It's Ok (and Remote Culture)
Published by James Gallagher on .
This article takes approximately 2 minutes to read.
I usually write one blog post per day. I stumbled upon a web resource that I feel merits its own blog post.
I am a big believer in the UK Government’s digital services. The gov.uk website is seamless. I have had many positive experiences using it for everything from finding out information about passports to applying for Self Assessment, a service for self-employed people through which they can pay their taxes.
I am not surprised to say that I have found an interesting blog post by the Government Digital Service: It’s ok to say what’s ok.
I feel compelled to write my own list of things that are okay. I feel this way because I often get overwhelmed about my work. I sometimes feel like I should be working harder. I often feel like I am working too much. Those two words, it’s okay, can really make a difference.
Without further ado, here is what I think it is okay to do 1:
- have busy days
- have quiet days
- have days where you feel like you are going to cry
- have days that you wish would never end
- close Slack so that you can work hard
- defend your own opinions in front of your manager
- be unsure about your next steps
- have a firm opinion
- be yourself
- not know the answer to a question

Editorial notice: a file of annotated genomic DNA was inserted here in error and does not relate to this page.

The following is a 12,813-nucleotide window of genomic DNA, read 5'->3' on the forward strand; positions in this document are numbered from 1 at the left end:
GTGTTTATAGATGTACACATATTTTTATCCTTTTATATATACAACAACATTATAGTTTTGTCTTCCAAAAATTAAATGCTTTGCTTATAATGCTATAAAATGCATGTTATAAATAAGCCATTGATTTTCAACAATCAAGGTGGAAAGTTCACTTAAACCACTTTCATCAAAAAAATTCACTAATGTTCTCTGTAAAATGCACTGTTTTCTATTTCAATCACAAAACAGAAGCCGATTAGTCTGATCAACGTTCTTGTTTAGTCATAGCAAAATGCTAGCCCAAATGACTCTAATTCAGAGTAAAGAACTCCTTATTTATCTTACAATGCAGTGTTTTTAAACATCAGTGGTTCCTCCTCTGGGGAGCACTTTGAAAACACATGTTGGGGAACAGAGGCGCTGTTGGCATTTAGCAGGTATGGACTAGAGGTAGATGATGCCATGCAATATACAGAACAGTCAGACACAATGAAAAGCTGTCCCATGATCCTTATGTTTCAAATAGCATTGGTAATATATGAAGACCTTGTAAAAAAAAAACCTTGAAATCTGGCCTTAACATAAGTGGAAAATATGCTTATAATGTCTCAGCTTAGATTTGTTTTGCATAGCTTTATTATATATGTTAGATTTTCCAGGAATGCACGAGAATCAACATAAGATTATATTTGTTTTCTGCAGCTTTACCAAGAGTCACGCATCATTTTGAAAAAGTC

- take time off
- talk about non-work stuff
That last one is particularly important. We have a channel at our work called #water-fountain-convo. One of my team members has started to post daily icebreakers to encourage us to get to know each other. I feel like more of a part of the team now that we’re engaging in these discussions.
Sometimes I don’t have anything to say. That’s okay. On those days, I like to read what everyone else has said in the chat. I’ve learned that some of my co-workers really like literature. I have learned that one of my co-workers has read Walden. Especially on a remote team, it’s easy to forget about reaching out to your co-workers outside of work.
I think it is especially hard to bond with co-workers as a remote worker because tools like Slack feel like work. It’s okay to use Slack for things other than work. Get to know your team mates. I’ve had a lot of fun doing it and I am only just beginning. I recently asked one of my team mates for some of their favorite introductory reads on coffee.
This is far from a comprehensive list. I’ll probably think of more to add further down the line. ↩